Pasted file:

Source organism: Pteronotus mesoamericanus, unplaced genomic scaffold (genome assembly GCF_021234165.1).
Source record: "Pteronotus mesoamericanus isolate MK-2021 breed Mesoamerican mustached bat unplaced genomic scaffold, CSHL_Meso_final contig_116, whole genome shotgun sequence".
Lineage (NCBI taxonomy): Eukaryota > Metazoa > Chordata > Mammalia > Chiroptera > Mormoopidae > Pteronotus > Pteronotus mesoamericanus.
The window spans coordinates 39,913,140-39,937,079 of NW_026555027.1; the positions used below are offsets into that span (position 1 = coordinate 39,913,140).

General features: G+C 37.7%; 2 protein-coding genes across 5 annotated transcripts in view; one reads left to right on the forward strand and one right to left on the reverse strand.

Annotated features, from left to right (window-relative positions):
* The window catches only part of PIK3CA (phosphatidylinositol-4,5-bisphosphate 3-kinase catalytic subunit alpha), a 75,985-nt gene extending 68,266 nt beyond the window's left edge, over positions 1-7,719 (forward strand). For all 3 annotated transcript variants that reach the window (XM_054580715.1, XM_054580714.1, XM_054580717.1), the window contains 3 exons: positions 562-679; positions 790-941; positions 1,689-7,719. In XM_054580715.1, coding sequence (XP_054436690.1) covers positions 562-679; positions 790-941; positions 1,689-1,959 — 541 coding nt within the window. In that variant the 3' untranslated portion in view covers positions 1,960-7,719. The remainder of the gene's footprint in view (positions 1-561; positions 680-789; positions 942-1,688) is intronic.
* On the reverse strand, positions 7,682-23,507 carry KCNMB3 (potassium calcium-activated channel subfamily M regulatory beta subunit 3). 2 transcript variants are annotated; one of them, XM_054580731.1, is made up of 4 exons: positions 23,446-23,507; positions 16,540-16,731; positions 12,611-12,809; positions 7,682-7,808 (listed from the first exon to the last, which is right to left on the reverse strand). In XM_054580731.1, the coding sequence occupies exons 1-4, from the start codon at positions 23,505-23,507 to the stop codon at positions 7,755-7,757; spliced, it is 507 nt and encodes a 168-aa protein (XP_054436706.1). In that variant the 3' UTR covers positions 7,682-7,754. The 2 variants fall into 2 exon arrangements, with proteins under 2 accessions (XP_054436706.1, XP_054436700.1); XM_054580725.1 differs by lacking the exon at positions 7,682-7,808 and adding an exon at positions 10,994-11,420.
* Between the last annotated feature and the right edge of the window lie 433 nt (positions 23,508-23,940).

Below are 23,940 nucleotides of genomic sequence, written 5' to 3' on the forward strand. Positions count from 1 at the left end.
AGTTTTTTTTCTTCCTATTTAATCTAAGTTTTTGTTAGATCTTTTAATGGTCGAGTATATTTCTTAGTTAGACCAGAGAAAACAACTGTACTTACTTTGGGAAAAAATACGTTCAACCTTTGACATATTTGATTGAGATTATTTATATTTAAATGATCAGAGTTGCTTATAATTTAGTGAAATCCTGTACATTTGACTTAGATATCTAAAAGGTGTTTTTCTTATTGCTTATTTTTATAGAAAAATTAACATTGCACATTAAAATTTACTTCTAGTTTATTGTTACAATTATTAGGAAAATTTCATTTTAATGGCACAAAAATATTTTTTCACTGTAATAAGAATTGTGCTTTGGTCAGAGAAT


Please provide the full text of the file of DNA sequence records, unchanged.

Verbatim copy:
Source organism: Pteronotus mesoamericanus, unplaced genomic scaffold (genome assembly GCF_021234165.1).
Source record: "Pteronotus mesoamericanus isolate MK-2021 breed Mesoamerican mustached bat unplaced genomic scaffold, CSHL_Meso_final contig_116, whole genome shotgun sequence".
Lineage (NCBI taxonomy): Eukaryota > Metazoa > Chordata > Mammalia > Chiroptera > Mormoopidae > Pteronotus > Pteronotus mesoamericanus.
The window spans coordinates 39,913,140-39,937,079 of NW_026555027.1; the positions used below are offsets into that span (position 1 = coordinate 39,913,140).

General features: G+C 37.7%; 2 protein-coding genes across 5 annotated transcripts in view; one reads left to right on the forward strand and one right to left on the reverse strand.

Annotated features, from left to right (window-relative positions):
* The window catches only part of PIK3CA (phosphatidylinositol-4,5-bisphosphate 3-kinase catalytic subunit alpha), a 75,985-nt gene extending 68,266 nt beyond the window's left edge, over positions 1-7,719 (forward strand). For all 3 annotated transcript variants that reach the window (XM_054580715.1, XM_054580714.1, XM_054580717.1), the window contains 3 exons: positions 562-679; positions 790-941; positions 1,689-7,719. In XM_054580715.1, coding sequence (XP_054436690.1) covers positions 562-679; positions 790-941; positions 1,689-1,959 — 541 coding nt within the window. In that variant the 3' untranslated portion in view covers positions 1,960-7,719. The remainder of the gene's footprint in view (positions 1-561; positions 680-789; positions 942-1,688) is intronic.
* On the reverse strand, positions 7,682-23,507 carry KCNMB3 (potassium calcium-activated channel subfamily M regulatory beta subunit 3). 2 transcript variants are annotated; one of them, XM_054580731.1, is made up of 4 exons: positions 23,446-23,507; positions 16,540-16,731; positions 12,611-12,809; positions 7,682-7,808 (listed from the first exon to the last, which is right to left on the reverse strand). In XM_054580731.1, the coding sequence occupies exons 1-4, from the start codon at positions 23,505-23,507 to the stop codon at positions 7,755-7,757; spliced, it is 507 nt and encodes a 168-aa protein (XP_054436706.1). In that variant the 3' UTR covers positions 7,682-7,754. The 2 variants fall into 2 exon arrangements, with proteins under 2 accessions (XP_054436706.1, XP_054436700.1); XM_054580725.1 differs by lacking the exon at positions 7,682-7,808 and adding an exon at positions 10,994-11,420.
* Between the last annotated feature and the right edge of the window lie 433 nt (positions 23,508-23,940).

Below are 23,940 nucleotides of genomic sequence, written 5' to 3' on the forward strand. Positions count from 1 at the left end.
AGTTTTTTTTCTTCCTATTTAATCTAAGTTTTTGTTAGATCTTTTAATGGTCGAGTATATTTCTTAGTTAGACCAGAGAAAACAACTGTACTTACTTTGGGAAAAAATACGTTCAACCTTTGACATATTTGATTGAGATTATTTATATTTAAATGATCAGAGTTGCTTATAATTTAGTGAAATCCTGTACATTTGACTTAGATATCTAAAAGGTGTTTTTCTTATTGCTTATTTTTATAGAAAAATTAACATTGCACATTAAAATTTACTTCTAGTTTATTGTTACAATTATTAGGAAAATTTCATTTTAATGGCACAAAAATATTTTTTCACTGTAATAAGAATTGTGCTTTGGTCAGAGAAT